OBJECTIVE: To identify maternal clinical risk factors for postcesarean maternal infection in a randomized clinical trial of preincision extended-spectrum antibiotic prophylaxis.
METHODS: We conducted a planned secondary analysis of a randomized clinical trial. Patients were 24 weeks of gestation or greater and delivered by cesarean after a minimum of 4 hours of ruptured membranes or labor. All participants received standard preincision prophylaxis and were randomized to receive azithromycin or placebo. The primary outcome for this analysis is maternal infection: a composite outcome of endometritis, wound infection (superficial or deep), or other infections occurring up to 6 weeks postpartum. Maternal clinical characteristics associated with maternal infection, after controlling for azithromycin assignment, were identified. These maternal factors were included in a multivariable logistic regression model for maternal infection.
RESULTS: Of 2,013 patients, 1,019 were randomized to azithromycin. Overall, 177 (8.8%) had postcesarean maternal infection. In the final adjusted model, compared with the reference groups, women of black race–ethnicity, with a nontransverse uterine incision, with duration of membrane rupture greater than 6 hours, and surgery duration greater than 49 minutes, were associated higher odds of maternal infection (all with adjusted odds ratios [ORs] of approximately 2); azithromycin was associated with lower odds of maternal infection (adjusted OR 0.4, 95% confidence interval 0.3–0.6).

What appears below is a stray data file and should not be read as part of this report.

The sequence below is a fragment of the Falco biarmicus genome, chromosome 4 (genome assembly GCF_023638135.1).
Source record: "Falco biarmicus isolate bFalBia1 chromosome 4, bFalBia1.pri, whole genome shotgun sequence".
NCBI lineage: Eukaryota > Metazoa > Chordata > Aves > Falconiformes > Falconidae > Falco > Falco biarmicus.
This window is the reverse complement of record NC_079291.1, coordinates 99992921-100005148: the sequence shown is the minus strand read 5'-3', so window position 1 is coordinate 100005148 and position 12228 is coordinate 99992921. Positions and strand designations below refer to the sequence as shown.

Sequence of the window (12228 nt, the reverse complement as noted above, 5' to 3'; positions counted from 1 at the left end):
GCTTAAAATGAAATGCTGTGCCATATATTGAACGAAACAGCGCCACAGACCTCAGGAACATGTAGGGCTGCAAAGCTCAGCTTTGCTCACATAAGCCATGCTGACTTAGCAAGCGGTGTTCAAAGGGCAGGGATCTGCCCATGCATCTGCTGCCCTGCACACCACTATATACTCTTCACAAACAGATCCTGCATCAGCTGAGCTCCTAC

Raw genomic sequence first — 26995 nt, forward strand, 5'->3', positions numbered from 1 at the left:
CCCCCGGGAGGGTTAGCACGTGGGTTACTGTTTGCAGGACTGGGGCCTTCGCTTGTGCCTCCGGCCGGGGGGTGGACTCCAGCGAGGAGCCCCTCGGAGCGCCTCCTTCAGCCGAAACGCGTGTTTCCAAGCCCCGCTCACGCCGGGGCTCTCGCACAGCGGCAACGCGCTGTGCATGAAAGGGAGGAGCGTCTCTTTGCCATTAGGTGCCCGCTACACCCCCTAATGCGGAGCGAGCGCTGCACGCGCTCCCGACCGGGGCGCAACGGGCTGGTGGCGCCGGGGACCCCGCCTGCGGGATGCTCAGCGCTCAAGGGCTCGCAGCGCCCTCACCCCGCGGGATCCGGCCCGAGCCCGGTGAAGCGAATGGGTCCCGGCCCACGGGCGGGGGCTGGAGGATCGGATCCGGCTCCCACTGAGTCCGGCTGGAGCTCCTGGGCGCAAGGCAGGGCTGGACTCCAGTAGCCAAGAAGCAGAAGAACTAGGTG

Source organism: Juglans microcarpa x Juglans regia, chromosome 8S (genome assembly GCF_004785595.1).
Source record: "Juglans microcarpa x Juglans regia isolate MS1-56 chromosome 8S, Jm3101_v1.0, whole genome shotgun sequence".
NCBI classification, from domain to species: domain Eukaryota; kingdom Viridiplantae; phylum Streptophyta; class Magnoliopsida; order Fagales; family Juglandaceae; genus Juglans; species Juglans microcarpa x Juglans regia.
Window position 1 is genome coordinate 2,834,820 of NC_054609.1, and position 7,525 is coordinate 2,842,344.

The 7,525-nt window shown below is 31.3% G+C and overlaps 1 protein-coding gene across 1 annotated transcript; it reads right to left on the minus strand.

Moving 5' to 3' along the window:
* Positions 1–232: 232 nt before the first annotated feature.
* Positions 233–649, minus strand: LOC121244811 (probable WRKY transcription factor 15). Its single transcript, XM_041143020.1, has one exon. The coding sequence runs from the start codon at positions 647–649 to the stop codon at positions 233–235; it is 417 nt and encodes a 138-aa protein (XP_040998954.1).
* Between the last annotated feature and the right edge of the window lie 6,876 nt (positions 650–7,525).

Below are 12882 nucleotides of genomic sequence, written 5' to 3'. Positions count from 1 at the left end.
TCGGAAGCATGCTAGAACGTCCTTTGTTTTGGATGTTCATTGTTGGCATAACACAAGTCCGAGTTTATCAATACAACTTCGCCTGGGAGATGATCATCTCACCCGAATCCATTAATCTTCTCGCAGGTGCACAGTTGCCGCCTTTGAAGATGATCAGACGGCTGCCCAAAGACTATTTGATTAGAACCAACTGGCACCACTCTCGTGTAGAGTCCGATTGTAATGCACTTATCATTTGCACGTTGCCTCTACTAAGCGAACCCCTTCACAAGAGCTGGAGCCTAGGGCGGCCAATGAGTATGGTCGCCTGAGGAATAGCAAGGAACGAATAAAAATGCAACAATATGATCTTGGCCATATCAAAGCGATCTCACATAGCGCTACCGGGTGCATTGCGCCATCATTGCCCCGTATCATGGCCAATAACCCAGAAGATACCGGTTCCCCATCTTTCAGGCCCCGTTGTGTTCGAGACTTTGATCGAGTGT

CONCLUSION: Despite preincision azithromycin-based extended-spectrum antibiotic prophylaxis, postcesarean maternal infection remains a significant source of morbidity. Recognition of risk factors may help guide innovative prevention strategies.
CLINICAL TRIAL REGISTRATION: ClinicalTrials.gov, https://clinicaltrials.gov, NCT012235546.
Black race–ethnicity, a nontransverse uterine incision, ruptured membranes greater than 6 hours, and surgery longer than 49 minutes are associated with postcesarean infection.
University of North Carolina at Chapel Hill, Chapel Hill, North Carolina; the University of Alabama at Birmingham, Birmingham, Alabama; the University of Texas Medical Branch, Galveston, Texas; Oshner Health System, New Orleans, Louisiana; the University of Utah and Intermountain Health–LC, Salt Lake City, Utah; Columbia University, New York, New York; Mission Hospital, Asheville, North Carolina; the University of Mississippi at Jackson, Jackson, Mississippi, the University of Houston at Houston, Houston, Texas; and WakeMed Physician Practices, Raleigh, North Carolina.
Corresponding author: Kim A. Boggess, MD, Maternal-Fetal Medicine Division, Department of Obstetrics and Gynecology, University of North Carolina at Chapel Hill, 3010 Old Clinic Building, Campus Box 7570, Chapel Hill, NC 27599; email: email@example.com.
Supported by a grant (HD64729) from the Eunice Kennedy Shriver National Institute of Child Health and Human Development; study medication (azithromycin) was provided by Pfizer through an investigator-initiated grant.
Financial Disclosure The authors did not report any potential conflicts of interest.
Presented in part at the 36th annual meeting of the Society for Maternal-Fetal Medicine, February 2–7, 2016, Atlanta, Georgia.